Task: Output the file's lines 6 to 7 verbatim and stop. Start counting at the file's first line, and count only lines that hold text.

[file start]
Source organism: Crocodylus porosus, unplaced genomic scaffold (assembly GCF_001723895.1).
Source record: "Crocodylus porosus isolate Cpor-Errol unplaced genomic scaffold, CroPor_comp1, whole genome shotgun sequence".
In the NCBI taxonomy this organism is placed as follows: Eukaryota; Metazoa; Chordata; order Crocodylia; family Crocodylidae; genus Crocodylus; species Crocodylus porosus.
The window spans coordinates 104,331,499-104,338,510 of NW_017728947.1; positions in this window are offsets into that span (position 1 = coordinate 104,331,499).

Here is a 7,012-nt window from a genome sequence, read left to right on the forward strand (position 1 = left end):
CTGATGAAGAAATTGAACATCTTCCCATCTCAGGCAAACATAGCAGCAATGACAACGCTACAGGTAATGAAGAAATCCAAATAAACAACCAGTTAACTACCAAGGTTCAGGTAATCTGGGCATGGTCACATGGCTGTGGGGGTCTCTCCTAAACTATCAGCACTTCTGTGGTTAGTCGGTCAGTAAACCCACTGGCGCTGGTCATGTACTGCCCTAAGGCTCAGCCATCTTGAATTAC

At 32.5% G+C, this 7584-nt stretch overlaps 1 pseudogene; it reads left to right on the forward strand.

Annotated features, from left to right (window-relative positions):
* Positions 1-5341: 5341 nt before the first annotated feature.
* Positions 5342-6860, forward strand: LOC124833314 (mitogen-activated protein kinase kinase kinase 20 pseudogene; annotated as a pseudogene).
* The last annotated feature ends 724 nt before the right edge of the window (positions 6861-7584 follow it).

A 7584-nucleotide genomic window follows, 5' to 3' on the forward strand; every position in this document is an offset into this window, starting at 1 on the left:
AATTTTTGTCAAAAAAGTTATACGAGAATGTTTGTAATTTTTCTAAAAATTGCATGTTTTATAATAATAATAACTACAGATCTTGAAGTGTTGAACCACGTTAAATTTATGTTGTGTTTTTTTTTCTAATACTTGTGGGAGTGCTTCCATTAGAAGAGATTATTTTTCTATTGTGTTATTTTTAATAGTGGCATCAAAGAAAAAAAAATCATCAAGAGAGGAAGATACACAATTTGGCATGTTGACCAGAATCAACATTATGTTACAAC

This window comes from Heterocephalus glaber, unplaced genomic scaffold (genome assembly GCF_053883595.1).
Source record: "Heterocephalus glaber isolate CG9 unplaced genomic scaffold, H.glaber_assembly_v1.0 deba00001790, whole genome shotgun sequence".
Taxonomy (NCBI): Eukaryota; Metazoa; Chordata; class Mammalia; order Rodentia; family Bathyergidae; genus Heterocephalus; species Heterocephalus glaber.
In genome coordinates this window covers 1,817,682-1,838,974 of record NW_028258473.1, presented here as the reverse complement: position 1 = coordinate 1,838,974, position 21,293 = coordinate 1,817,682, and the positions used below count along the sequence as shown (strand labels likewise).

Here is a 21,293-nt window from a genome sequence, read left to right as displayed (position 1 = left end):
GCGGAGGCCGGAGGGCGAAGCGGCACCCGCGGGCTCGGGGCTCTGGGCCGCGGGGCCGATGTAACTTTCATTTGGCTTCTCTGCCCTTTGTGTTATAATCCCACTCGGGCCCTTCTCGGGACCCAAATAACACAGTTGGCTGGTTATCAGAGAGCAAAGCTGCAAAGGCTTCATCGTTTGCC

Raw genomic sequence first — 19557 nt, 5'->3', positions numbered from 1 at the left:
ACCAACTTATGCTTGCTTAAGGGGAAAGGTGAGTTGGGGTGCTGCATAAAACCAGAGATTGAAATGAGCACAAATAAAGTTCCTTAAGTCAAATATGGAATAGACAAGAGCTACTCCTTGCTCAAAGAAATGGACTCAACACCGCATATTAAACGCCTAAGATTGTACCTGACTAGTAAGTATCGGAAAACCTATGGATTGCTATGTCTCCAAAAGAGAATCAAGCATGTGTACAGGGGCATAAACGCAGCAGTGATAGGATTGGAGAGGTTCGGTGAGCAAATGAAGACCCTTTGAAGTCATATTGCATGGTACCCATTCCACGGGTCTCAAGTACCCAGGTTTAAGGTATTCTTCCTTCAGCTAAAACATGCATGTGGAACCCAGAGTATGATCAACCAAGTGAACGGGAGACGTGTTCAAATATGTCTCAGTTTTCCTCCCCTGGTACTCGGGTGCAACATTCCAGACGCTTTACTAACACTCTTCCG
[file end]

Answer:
CTGATGAAGAAATTGAACATCTTCCCATCTCAGGCAAACATAGCAGCAATGACAACGCTACAGGTAATGAAGAAATCCAAATAAACAACCAGTTAACTACCAAGGTTCAGGTAATCTGGGCATGGTCACATGGCTGTGGGGGTCTCTCCTAAACTATCAGCACTTCTGTGGTTAGTCGGTCAGTAAACCCACTGGCGCTGGTCATGTACTGCCCTAAGGCTCAGCCATCTTGAATTAC

At 32.5% G+C, this 7584-nt stretch overlaps 1 pseudogene; it reads left to right on the forward strand.